The end of August is the beginning of the long-awaited 2013 college football season, and that means there are just a few days left for starting positions to be decided. Even if they're only figured out as far as Week 1, decisions have to be made.
From Alabama's offensive line to Wisconsin's quarterback competition, depth charts all across the country are still etched in warm Jell-O. Here are the 50 biggest battles, presented in alphabetical order by team.
Alabama has two major battles heading into fall camp: backup running back and starting right tackle.
Backup Running Back
While the starting position is never completely safe, the talented T.J. Yeldon will certainly not be doing anything to jeopardize his No. 1 spot on the chart. The backup running back at Alabama has recently been getting almost as many carries as the starter.
This keeps legs fresh and scoreboard operators busy throughout the season. While Kenyan Drake currently holds the No. 2 spot, the rest of the 2013 signing class will arrive in the fall.
This means that there are a lot of talented running backs coming to Tuscaloosa to join the ranks of the legendary Saban-era tailbacks.
Depth at running back has fueled Alabama's success in recent years, and this season will be no different. (If it's different, the results will also be different, and no coach in his right mind would strive for different results than Alabama's had in the past four years.)
Starting Right Tackle
Alabama lost three All-American offensive linemen to the NFL during the 2013 draft, but most of those positions have already been filled. Right tackle is the one slot that didn't already have a practically locked-in starter to replace the departed star.
During the fall camp, Austin Shepherd (expected winner), Leon Brown (JUCO transfer) and Brandon Greene will compete for the starting slot. In a sport where games are decided at the line of scrimmage, this could be the most important battle on Alabama's roster.
After all, no running backs are going to succeed without a stout line in front of them.
The Arizona Wildcats lost their starting quarterback, Matt Scott, this offseason. The Jacksonville Jaguars picked him up out of free agency. Arizona's biggest concern heading into the fall is choosing his replacement.
B.J. Denker has the edge so far, but freshman Anu Solomon is not far behind. Ultimately, Rich Rodriguez will put the right guys on the field. His goal, just like everyone else, is to win football games.
Denker has limited in-game experience. RichRod would field a promising freshman in a heartbeat, especially if it would give him the experience to help win the Pac-12 over the next couple of seasons. Sometimes you have to sacrifice a little success now for a lot of success later.
There isn't a starting spot on the Arkansas roster that's set in stone apart from Trey Flowers. However, it would have been incredibly misleading, lazy and factually inaccurate to put that many positional battles from Arkansas all in the top 50.
The quarterback battle is clearly the one that matters most. Tyler Wilson has to be replaced, and there is a wealth of raw talent in the hunt for the No. 1 spot. Brandon Allen is the intuitive choice, and the spring game gave him the edge heading into the offseason.
Keep your eyes on Allen's younger brother, Austin Allen. He will arrive in the fall, and his 4-star talent could prove to be enough to gain the starting position.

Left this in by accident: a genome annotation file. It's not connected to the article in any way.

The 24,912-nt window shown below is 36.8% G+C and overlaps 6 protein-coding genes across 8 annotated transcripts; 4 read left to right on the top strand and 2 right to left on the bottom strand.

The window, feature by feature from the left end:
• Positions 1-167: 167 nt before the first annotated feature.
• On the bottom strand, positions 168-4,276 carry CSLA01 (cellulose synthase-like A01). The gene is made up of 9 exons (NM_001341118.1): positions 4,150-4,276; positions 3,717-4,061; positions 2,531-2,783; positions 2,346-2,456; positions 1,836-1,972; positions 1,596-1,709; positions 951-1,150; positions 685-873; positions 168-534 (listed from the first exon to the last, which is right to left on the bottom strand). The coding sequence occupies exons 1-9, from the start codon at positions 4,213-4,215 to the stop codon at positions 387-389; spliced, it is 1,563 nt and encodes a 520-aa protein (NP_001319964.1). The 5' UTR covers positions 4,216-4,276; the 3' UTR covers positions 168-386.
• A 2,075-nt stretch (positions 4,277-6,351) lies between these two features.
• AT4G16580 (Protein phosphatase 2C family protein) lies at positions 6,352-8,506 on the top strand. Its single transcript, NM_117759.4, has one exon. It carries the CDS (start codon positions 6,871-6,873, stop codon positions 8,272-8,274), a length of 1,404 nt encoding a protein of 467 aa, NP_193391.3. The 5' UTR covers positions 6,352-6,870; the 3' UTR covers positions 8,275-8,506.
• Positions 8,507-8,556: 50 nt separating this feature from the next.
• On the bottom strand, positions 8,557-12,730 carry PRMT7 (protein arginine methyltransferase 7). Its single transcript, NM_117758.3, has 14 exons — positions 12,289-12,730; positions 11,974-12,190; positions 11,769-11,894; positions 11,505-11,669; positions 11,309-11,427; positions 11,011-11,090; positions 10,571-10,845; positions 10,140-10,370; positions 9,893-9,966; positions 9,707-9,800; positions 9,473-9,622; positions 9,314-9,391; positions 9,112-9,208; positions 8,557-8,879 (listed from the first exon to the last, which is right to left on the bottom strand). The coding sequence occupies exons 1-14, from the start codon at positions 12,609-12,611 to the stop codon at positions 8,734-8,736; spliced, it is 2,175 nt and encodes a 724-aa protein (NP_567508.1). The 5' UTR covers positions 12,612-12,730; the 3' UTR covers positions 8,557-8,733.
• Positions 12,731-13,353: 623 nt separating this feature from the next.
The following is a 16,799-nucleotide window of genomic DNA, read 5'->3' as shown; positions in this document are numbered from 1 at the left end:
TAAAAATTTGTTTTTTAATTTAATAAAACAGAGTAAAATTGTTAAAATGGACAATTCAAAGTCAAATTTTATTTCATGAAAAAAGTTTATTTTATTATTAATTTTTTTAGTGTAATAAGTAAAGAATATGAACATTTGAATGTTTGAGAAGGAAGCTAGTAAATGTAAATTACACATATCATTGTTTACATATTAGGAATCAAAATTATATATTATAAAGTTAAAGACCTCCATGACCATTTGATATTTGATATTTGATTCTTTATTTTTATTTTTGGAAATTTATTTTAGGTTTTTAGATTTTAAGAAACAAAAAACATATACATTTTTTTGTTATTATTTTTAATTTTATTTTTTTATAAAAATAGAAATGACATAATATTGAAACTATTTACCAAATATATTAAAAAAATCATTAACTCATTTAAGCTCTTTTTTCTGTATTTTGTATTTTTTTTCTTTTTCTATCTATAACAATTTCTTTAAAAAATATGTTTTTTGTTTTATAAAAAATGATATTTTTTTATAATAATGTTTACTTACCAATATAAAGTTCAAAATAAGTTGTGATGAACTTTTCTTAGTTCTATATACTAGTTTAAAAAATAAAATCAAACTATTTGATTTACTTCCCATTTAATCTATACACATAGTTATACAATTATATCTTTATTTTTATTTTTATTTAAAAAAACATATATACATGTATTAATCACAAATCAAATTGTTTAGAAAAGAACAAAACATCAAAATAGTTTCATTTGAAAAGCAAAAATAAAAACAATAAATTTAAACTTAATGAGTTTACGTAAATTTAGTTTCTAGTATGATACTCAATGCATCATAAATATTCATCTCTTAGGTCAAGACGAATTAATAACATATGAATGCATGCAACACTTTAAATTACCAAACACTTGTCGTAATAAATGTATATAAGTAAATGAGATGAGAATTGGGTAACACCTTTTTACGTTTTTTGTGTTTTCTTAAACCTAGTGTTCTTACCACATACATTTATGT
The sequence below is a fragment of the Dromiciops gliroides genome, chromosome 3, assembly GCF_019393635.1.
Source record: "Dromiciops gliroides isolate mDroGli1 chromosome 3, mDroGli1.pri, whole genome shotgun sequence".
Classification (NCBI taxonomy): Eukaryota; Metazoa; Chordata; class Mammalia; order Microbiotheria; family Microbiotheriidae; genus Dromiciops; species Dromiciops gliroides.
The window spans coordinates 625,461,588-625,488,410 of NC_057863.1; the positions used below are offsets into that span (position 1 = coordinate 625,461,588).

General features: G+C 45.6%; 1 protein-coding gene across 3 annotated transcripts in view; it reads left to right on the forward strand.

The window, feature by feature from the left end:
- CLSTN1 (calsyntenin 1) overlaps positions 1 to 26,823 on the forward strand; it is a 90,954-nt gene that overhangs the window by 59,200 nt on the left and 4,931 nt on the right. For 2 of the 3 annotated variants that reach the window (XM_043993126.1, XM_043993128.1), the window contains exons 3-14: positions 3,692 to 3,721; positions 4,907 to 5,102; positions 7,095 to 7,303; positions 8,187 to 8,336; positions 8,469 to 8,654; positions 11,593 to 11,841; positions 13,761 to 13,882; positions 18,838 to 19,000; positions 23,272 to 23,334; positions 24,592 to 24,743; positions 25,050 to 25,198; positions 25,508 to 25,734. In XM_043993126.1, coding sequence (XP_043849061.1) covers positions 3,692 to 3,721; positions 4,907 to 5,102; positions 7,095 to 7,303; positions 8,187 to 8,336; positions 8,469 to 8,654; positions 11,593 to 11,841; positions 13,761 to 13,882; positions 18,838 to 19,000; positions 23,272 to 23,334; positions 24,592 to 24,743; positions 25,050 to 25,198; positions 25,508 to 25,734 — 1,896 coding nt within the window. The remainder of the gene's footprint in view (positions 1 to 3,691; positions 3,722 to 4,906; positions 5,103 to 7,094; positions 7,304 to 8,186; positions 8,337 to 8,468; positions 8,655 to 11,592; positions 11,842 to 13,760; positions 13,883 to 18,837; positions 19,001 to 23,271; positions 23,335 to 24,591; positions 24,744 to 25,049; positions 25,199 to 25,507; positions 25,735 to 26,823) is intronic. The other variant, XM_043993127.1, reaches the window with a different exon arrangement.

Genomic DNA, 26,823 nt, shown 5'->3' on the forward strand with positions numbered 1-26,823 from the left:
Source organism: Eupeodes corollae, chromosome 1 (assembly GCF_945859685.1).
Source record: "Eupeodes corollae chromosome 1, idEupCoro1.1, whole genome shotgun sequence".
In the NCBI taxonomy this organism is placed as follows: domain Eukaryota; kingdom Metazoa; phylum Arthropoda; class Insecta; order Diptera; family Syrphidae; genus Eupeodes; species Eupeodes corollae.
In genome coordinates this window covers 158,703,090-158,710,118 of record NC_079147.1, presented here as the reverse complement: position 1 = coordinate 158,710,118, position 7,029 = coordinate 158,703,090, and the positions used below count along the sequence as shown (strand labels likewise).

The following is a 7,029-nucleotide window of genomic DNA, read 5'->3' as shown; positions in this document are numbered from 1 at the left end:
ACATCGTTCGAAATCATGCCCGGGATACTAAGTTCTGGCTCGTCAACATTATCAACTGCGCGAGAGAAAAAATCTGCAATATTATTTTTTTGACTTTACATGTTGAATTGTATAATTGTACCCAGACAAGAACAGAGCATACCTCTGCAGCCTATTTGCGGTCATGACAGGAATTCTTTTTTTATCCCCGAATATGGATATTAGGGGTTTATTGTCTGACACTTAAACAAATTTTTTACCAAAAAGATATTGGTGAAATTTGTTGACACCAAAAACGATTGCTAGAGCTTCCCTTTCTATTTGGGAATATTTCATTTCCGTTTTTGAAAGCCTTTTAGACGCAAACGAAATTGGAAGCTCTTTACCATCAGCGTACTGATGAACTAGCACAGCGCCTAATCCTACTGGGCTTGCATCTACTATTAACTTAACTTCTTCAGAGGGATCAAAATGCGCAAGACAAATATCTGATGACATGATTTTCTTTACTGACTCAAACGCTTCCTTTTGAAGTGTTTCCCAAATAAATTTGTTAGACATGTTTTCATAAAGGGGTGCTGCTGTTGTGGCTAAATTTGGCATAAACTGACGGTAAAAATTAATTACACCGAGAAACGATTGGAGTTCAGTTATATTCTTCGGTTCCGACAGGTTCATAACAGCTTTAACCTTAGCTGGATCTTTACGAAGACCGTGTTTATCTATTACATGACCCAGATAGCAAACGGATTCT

Brandon Allen tossed one touchdown and three interceptions last season. If his little brother turns out to make better decisions with the football, talent just may trump experience.
Auburn had one of the worst seasons in history in 2012, and that doesn't bode well for many of the returning starters. Some, like running back Tre Mason, are unlikely to be booted from their starting positions.
On the other hand, guys like Kiehl Frazier should be concerned about their futures. Gus Malzahn is going to be looking more at knowledge than experience as he makes the decision for the starting quarterback. That makes total sense, because Auburn fans certainly don't value the experience they had over the past two seasons.
While Frazier is technically the returning starter, it's not like he has tenure. He can lose that spot to someone who picks up Malzahn's system faster.
Baylor has a few positions to replace, but the wide receiver section of the depth chart is the most wide-open. So far, the depth chart shows three sophomores and a junior in the starting slots and all freshmen at No. 2.
It's all going to come down to results. Most wide receivers will pale in comparison to what Terrance Williams brought to Baylor last season, but the internal competition may produce even better wideouts than he was.
Baylor needs to find the proper combination on the field in 2013, but one thing is certain: The Bears have found the right coaching staff.
California is under new management in more ways than one. Sure, ex-Louisiana Tech coaches have infiltrated the Golden Bears' staff, and that's a good thing. However, the quarterback situation is not good at all.
Three passers are vying for the starting position, and not a single one of them has started a college football game. This is both an issue and an opportunity for Cal. There is little or no experience, so there will be growing pains. However, there isn't a ton of learned material, either.
This means that the crew responsible for developing Colby Cameron essentially has a blank slate with each of the Cal quarterbacks. The fall competition will shake things out a little more, but this competition may not be over until well into the season.
The country is rebuilding at quarterback, generally speaking, and the Duke Blue Devils are no exception. Standout passer Sean Renfree is missing from the lineup, and someone has to replace him.